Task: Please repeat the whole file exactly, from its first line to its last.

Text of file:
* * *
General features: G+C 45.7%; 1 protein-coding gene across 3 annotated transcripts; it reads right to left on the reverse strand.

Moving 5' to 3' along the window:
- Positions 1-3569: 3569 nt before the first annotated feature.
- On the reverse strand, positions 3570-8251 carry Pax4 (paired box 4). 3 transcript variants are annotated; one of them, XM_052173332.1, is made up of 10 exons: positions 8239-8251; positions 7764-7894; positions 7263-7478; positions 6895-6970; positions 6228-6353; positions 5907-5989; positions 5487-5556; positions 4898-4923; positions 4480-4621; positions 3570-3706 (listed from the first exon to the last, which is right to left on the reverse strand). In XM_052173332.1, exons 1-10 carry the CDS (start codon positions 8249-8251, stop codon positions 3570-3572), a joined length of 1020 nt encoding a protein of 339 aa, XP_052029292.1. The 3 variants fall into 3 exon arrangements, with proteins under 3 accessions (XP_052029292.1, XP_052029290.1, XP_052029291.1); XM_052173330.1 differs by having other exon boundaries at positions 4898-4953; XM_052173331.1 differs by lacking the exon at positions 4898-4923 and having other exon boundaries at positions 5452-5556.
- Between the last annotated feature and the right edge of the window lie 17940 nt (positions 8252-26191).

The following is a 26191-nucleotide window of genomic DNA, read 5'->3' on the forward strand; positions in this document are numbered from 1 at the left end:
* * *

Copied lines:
General features: G+C 45.7%; 1 protein-coding gene across 3 annotated transcripts; it reads right to left on the reverse strand.

Moving 5' to 3' along the window:
- Positions 1-3569: 3569 nt before the first annotated feature.
- On the reverse strand, positions 3570-8251 carry Pax4 (paired box 4). 3 transcript variants are annotated; one of them, XM_052173332.1, is made up of 10 exons: positions 8239-8251; positions 7764-7894; positions 7263-7478; positions 6895-6970; positions 6228-6353; positions 5907-5989; positions 5487-5556; positions 4898-4923; positions 4480-4621; positions 3570-3706 (listed from the first exon to the last, which is right to left on the reverse strand). In XM_052173332.1, exons 1-10 carry the CDS (start codon positions 8249-8251, stop codon positions 3570-3572), a joined length of 1020 nt encoding a protein of 339 aa, XP_052029292.1. The 3 variants fall into 3 exon arrangements, with proteins under 3 accessions (XP_052029292.1, XP_052029290.1, XP_052029291.1); XM_052173330.1 differs by having other exon boundaries at positions 4898-4953; XM_052173331.1 differs by lacking the exon at positions 4898-4923 and having other exon boundaries at positions 5452-5556.
- Between the last annotated feature and the right edge of the window lie 17940 nt (positions 8252-26191).

The following is a 26191-nucleotide window of genomic DNA, read 5'->3' on the forward strand; positions in this document are numbered from 1 at the left end: